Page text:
I grew up sipping on sickly sweet Shirley Temples that stained the tongue the shade of Red Lake #40. Every time the adults busted out their exclusive 'adult-only beverages' my sister and I would fashion a little drink of our own, one that no adult would dare sip for fear of a perma-red ring forming around their lips. A splash of 7-Up, a swig of electric red grenadine, and as many maraschino cherries as our grubby fingers could fish out of the jar - this was the recipe for our ultimate kids-only drink.
This summer, as I longed for the days of my youth (minus the inevitable crash from the sugar-high) I dreamt of a Shirley Temple with a natural red hue that was bursting with the flavors of the wild. I schemed and plotted in anticipation of wineberry season, sure that July would bring the perfect replacement for the maraschino cherry. With the cherry replacement down, all I needed was a newfangled grenadine to splash over some seltzer water, but I struggled to find the right recipe.
I stumbled upon just the grenadine I sought in This is Camino, a cookbook about a seed-to-stem restaurant out in California. I had tried several grenadine recipes before but was unsatisfied with their high sugar levels and lack of flavor. This recipe, however, relied on reduced pomegranate juice to create a depth that you just can't get from red sugar water. The Word Nerd part of me was pleased as well - the name grenadine comes from the French word grenade, or pomegranate, which was the original base of the syrup.
Once I had the base recipe down I decided to swap out the conventional orange peel for some spiceberries, the fruit of Lindera benzoin. I often think of spiceberries as Orange-Plus or even Warm Spice-Plus. Spiceberries have notes of citrus, allspice, clove, and more, all packaged in one teeny tiny berry. I added just enough to give the grenadine a mysterious note, but not so much that it overpowered the pomegranate.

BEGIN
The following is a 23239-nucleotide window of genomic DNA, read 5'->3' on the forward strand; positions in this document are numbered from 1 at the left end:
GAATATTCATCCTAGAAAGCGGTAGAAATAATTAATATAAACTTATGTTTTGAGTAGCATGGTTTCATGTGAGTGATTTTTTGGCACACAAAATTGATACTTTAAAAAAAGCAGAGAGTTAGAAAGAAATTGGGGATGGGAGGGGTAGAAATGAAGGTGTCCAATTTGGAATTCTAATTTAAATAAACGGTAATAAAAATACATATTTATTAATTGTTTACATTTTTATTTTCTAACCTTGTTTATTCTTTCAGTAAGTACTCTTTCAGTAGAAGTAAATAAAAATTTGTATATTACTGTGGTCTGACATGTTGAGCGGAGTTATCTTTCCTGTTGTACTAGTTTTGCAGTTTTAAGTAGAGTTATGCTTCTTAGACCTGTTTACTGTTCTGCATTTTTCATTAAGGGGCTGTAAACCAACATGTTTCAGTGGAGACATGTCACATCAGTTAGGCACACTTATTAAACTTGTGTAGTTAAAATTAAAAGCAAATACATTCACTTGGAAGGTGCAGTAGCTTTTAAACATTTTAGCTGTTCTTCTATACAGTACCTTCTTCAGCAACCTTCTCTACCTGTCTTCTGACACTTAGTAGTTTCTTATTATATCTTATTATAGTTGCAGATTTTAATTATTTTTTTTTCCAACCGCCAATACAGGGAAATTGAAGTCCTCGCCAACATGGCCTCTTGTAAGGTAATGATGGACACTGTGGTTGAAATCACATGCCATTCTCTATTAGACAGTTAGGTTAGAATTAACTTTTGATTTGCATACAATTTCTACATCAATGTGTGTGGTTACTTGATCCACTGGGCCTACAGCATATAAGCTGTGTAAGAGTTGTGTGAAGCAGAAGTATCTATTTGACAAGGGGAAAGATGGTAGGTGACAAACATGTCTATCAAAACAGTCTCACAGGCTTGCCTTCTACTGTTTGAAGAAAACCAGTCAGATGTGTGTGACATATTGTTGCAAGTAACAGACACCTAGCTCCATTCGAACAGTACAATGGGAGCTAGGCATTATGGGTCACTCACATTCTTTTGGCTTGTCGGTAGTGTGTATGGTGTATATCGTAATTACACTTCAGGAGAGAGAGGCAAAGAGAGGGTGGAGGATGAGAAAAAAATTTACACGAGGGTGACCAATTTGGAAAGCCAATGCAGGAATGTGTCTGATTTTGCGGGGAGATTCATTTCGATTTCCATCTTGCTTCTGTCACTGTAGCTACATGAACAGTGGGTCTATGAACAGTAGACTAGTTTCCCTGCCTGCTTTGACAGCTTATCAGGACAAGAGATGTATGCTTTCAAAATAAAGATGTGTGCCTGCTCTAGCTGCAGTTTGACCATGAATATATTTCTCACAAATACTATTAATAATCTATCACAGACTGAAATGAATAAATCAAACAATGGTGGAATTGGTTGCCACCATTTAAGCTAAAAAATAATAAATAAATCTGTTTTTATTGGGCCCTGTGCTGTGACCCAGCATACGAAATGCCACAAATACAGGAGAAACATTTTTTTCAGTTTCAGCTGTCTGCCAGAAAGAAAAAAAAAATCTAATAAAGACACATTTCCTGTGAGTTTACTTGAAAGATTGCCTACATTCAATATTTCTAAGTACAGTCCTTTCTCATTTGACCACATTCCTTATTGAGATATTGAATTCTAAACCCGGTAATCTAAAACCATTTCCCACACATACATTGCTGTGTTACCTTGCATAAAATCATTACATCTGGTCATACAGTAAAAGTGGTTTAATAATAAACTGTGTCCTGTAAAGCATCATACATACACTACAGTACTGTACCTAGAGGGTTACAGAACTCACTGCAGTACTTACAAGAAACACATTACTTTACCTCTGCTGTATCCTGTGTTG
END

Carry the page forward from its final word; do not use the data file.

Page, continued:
Once wineberry season rolled around, I gathered up some of the sticky-sweet fruits to figure out the best way to finish off my foraged Shirley Temple. The first attempt, lightly muddled wineberries, left me with a mouth full of seeds, cursing the fact that I had just used my last piece of floss. This led me to try juicing them. Despite their minute stature, the wineberry packs a hefty flavor punch, so even just pressing a small handful through a strainer yielded enough juice for a single Shirley Temple.
With that, my creation was complete! Sipping happily on my patio, it felt like I had done my best to transform my childhood nostalgia through the lens of the wild realities of my current life. I can only imagine how my summers would have been had I sipped on wineberry Shirley Temples as a child instead of a drink more suited for a hummingbird feeder.
You can easily scale this recipe to serve a crowd.
A tart and deeply flavored grenadine syrup with a hint of the wild. Be sure to use 100% pomegranate juice for the best flavor. This grenadine is also great in alcoholic drinks such as Tequila Sunrises or Hurricanes! The recipe is adapted from This is Camino.
For juicing larger quantities of wineberries, you can use a potato ricer lined with cheesecloth, or a food mill.
You can replace the spiceberries with half of the peel from a medium-sized orange.
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